A Tesla Solar Roof and Powerwalls are huge investments. They have an exorbitant cost upfront, and you have to own them for many years before you get a return on your investment. Fortunately, these products come with long warranties, though that still might not give people adequate peace of mind. Perhaps the fact that these Tesla products survived one of the worse hurricanes in recent history helps.

As you probably well know, Florida was hit by a Category 4 (almost 5) hurricane this week. Hurricane Ian essentially decimated Fort Myers and Fort Myers Beach. Everything is flooded, people's homes are gone, and the total devastation is just hard to even fathom.

Incidents like this require months of cleanup, during which discoveries are made. People often question why one home was completed destroyed and the next held up. Why some items or products are missing or broken while others are just fine. Hurricanes work in weird ways and have crazy paths, so there's no telling what the aftermath might look like. Still, it's interesting assessing which items survived and why.

If you're a Tesla solar owner or you're considering the brand's solar products, you may be happy to learn that Tesla's Solar Roof and Powerwall survived Hurricane Ian. While there's an expectation that products like this will be high-quality and stand the test of time, a hurricane is a true test for the products. It's not something that the solar panels or batteries are going to endure in most locations and/or on a regular basis.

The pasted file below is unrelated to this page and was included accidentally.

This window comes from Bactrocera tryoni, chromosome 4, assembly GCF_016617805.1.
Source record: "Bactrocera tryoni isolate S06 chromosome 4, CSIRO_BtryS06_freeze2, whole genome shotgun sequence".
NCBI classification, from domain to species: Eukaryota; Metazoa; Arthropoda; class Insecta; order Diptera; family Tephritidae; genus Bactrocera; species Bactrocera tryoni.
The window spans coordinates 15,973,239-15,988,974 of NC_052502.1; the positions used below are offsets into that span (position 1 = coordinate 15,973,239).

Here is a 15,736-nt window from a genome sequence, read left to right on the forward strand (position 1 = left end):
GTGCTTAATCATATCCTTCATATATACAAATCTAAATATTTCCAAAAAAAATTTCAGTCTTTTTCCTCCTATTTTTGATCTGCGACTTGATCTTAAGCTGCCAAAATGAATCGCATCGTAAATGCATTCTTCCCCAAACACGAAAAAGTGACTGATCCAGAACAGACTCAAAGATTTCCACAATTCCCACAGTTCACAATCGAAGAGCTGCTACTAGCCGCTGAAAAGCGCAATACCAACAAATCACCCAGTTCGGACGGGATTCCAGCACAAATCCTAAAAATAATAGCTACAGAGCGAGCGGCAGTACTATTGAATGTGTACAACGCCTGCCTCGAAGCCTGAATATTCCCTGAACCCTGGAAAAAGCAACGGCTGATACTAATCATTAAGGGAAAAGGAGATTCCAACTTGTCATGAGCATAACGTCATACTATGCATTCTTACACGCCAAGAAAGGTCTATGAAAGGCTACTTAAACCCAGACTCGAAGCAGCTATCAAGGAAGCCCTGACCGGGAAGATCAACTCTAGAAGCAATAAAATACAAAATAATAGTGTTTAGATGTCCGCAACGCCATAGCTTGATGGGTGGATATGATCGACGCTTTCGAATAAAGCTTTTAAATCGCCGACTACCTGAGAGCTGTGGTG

Kelly Roofing, a major contractor in Florida that installs roofs and Tesla's related products, posted the following on Twitter:


As you can see, not only did the roof remain intact, but the Powerwall was reportedly submerged in water for hours and is still functioning as it should. There are clearly parts of the home and the roof that are going to require repairs, but it stood up quite well. The fact that the solar roof tiles didn't get pulled off by the strong winds is reassuring.

Tesla's Powerwalls are said to be waterproof, though sometimes being submerged in moving water for a very long time could still lead to issues. The salt in the water likely complicates the situation as well.

Tesla's Energy business hasn't really seen a major boom yet, at least not like its EV division. That said, many recent reports shed light on the growing demand for such products, and Tesla is ramping up production accordingly.

Nonetheless, the company is now in a position where it has more than enough battery supply to continue to ramp up its EV production while growing the energy business as demand allows.

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